“I’m loving that,” said Buddha. “It’s new.”

Riverbend notes that the Iraqi draft constitution (which is finished now, really it is, no foolin’ this time) seems to exist in various incompatible versions, and suggests that this is a problem because “this is a constitution – not a blog”. Hmmm, I wonder what a constitution in blog form would look like. Any ideas?

Sunday, September 18, 2005


The WaPo reports with a straight face that “Afghans have demonstrated enormous enthusiasm for the election -- about 12.4 million people have registered to vote, 2 million more than for last year’s presidential election”. Right, last year more people were registered to vote than there were actual people qualified to vote in all of Afghanistan, with voter registration reaching 140% in some areas, and this year they’ve topped that by 20%.

At the national prayer & remembrance thingy, Bush said, “As we clear away the debris of a hurricane, let us also clear away the legacy of inequality.” Really, George, is that really what you want us to do? Because no one’s life history shows the legacy of inequality more than yours does. Or do you not consider privilege, cronyism, nepotism and favoritism, which got you out of Vietnam, into Yale (you were even called a “legacy”), and smoothed your way through every economic venture you ever participated in (God knows it wasn’t skill and hard work), etc etc etc to be part of the legacy of inequality? Because while he may say that “poverty has roots in generations of segregation and discrimination that closed many doors of opportunity,” he doesn’t acknowledge or understand that his wealth and privilege and power are rooted in precisely the same discrimination, but discrimination in his favor. Deep down, he still believes that everything he has was earned, that he is entitled to them. And many of his followers’ biggest worry about Katrina is that it will derail their plans to eliminate permanently the legacy of inequality tax estate tax.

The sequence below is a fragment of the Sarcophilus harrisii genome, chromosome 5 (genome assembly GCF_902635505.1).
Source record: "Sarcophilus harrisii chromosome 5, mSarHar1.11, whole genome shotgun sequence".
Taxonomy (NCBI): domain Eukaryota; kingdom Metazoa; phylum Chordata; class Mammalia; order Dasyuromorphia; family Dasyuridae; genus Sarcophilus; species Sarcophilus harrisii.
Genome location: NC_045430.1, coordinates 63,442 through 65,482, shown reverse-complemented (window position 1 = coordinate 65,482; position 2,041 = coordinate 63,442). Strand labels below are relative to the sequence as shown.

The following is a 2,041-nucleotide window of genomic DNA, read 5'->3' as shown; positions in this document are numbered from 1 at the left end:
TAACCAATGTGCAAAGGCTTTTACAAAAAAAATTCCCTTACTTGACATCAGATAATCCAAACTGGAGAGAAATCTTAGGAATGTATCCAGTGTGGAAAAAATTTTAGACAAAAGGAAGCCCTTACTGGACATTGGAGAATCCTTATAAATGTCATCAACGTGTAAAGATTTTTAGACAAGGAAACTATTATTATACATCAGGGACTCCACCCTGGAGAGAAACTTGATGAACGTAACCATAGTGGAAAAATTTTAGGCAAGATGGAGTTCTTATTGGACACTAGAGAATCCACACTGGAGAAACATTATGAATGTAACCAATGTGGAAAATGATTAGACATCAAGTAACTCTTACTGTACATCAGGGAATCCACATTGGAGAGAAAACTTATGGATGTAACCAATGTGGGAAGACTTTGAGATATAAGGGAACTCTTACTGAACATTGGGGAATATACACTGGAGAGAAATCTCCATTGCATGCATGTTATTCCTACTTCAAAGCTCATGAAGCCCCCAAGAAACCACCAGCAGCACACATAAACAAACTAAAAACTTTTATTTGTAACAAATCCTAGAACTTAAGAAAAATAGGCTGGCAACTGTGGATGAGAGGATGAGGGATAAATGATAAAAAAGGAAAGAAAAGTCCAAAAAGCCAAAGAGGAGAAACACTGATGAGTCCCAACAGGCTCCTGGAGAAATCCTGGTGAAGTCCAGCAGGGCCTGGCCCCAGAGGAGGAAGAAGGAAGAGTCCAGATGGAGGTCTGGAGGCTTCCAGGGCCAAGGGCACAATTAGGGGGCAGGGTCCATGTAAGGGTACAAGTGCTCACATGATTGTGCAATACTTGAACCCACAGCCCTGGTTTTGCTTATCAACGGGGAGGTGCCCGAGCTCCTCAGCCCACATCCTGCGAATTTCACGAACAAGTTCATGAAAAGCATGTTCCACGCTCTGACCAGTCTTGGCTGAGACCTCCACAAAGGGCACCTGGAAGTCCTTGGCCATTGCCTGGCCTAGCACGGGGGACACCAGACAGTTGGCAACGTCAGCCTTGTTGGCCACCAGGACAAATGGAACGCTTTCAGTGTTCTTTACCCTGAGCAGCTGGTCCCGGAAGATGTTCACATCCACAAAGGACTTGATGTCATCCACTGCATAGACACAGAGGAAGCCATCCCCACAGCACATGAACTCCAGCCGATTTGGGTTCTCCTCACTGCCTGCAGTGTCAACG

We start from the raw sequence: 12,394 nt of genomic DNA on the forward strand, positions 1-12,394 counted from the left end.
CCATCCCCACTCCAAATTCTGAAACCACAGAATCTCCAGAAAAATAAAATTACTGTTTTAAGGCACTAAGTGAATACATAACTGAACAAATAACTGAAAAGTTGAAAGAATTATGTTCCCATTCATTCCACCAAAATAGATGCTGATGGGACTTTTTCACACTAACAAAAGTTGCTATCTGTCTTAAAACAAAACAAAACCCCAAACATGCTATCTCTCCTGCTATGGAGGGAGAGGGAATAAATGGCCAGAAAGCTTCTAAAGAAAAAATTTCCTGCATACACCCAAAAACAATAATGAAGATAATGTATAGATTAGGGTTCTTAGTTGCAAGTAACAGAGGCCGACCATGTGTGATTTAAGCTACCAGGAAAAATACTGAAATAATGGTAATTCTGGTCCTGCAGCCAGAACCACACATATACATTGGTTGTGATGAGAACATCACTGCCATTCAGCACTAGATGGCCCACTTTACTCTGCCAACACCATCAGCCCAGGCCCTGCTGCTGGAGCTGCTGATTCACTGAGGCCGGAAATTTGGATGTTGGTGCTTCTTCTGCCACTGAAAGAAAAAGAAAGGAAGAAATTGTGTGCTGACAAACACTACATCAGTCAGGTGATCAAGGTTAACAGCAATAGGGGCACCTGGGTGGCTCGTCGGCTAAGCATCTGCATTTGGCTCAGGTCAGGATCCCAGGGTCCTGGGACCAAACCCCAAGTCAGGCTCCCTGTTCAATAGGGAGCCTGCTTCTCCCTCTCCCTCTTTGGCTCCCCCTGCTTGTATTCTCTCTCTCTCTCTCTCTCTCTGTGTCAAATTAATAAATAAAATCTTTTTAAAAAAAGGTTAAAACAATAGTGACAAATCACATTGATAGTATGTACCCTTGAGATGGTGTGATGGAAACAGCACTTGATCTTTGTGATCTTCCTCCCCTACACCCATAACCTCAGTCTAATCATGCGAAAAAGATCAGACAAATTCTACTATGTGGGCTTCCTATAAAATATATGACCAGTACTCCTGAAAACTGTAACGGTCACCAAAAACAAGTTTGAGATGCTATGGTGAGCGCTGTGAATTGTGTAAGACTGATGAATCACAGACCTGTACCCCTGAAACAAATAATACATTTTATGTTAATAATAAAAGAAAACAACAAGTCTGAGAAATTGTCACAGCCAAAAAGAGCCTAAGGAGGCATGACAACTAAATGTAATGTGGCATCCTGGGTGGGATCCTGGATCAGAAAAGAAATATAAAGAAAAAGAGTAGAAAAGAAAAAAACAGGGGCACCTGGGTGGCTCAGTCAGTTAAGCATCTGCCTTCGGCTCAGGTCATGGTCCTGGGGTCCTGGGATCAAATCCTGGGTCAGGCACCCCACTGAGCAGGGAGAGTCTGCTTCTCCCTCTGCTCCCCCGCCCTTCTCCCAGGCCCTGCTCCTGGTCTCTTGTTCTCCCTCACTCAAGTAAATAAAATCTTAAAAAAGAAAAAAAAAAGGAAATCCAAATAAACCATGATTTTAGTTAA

The NYT seems to have finally decided to report in more detail on the mass hunger strike in Guantanamo (which the military likes to call a “fast”) and the forcible feeding of prisoners (which the military likes to call “assisted feeding,” as if they were cutting up their meet for them rather than shoving a tube into their nostril and aaaaall the way down into their stomachs). A month late, but welcome nonetheless. Still, the Pentagon has been able to keep a pretty tight lid on the facts, which was of course the whole point of keeping the prisoners on a military base in Cuba in the first place, so the story is more frustrating than illuminating. The NYT reports, for example, that a “senior military official” told it that camp officials “had tried several ways to end the hunger strike, without success.” What on earth could those several ways have been? We do not know. A prisoners’ grievance committee was chosen (by whom? how organized are the prisoners?), began negotiations, and was almost immediately dissolved by Gitmo officials, we do not know why. What are their demands, and are the guards really desecrating Korans again? The Pentagon is also withholding information on the prisoners’ health, has lied about the numbers participating in the hunger strike, and won’t release the names of those on hunger strike, to the distress of prisoners’ relatives.

As I read that story (in Opera), I got Google ads for 1) “Club Gitmo” t-shirts, 2) the tv show “Prison Break”.

Friday, September 16, 2005

Join Aahnuld

Arnold Schwarzenegger announces that he will run for re-election. Imagine my relief.

That banner says “Rebuild California,” which evidently no one considered an inappropriate metaphor in the light of Katrina. But then they’re not known for sensitivity or good taste in Team Terminator, whose website (meaningless and badly punctuated slogan: “Let’s Reform California So That Together, We Can Rebuild It”) features this remarkably creepy image.

Loyalists who lack the necessary training

Hugo Chavez on Nightline tonight.